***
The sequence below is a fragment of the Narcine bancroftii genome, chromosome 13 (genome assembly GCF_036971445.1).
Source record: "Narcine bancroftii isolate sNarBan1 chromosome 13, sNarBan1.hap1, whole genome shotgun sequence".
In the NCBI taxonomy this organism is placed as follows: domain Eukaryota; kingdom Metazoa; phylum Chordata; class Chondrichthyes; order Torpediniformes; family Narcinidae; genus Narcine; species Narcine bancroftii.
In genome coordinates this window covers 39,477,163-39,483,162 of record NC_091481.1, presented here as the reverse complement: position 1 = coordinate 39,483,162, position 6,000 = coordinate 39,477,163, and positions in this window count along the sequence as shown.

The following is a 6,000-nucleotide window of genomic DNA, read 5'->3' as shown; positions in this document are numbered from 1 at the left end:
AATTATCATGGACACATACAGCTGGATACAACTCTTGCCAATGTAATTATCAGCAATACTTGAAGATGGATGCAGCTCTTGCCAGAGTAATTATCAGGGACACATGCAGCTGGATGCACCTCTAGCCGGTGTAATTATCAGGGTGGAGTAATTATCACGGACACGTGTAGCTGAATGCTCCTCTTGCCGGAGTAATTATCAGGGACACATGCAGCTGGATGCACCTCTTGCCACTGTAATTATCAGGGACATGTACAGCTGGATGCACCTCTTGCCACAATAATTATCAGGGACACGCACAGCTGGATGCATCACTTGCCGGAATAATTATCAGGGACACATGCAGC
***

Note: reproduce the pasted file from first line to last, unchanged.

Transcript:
The sequence below is a fragment of the Narcine bancroftii genome, chromosome 13 (genome assembly GCF_036971445.1).
Source record: "Narcine bancroftii isolate sNarBan1 chromosome 13, sNarBan1.hap1, whole genome shotgun sequence".
In the NCBI taxonomy this organism is placed as follows: domain Eukaryota; kingdom Metazoa; phylum Chordata; class Chondrichthyes; order Torpediniformes; family Narcinidae; genus Narcine; species Narcine bancroftii.
In genome coordinates this window covers 39,477,163-39,483,162 of record NC_091481.1, presented here as the reverse complement: position 1 = coordinate 39,483,162, position 6,000 = coordinate 39,477,163, and positions in this window count along the sequence as shown.

The following is a 6,000-nucleotide window of genomic DNA, read 5'->3' as shown; positions in this document are numbered from 1 at the left end:
AATTATCATGGACACATACAGCTGGATACAACTCTTGCCAATGTAATTATCAGCAATACTTGAAGATGGATGCAGCTCTTGCCAGAGTAATTATCAGGGACACATGCAGCTGGATGCACCTCTAGCCGGTGTAATTATCAGGGTGGAGTAATTATCACGGACACGTGTAGCTGAATGCTCCTCTTGCCGGAGTAATTATCAGGGACACATGCAGCTGGATGCACCTCTTGCCACTGTAATTATCAGGGACATGTACAGCTGGATGCACCTCTTGCCACAATAATTATCAGGGACACGCACAGCTGGATGCATCACTTGCCGGAATAATTATCAGGGACACATGCAGC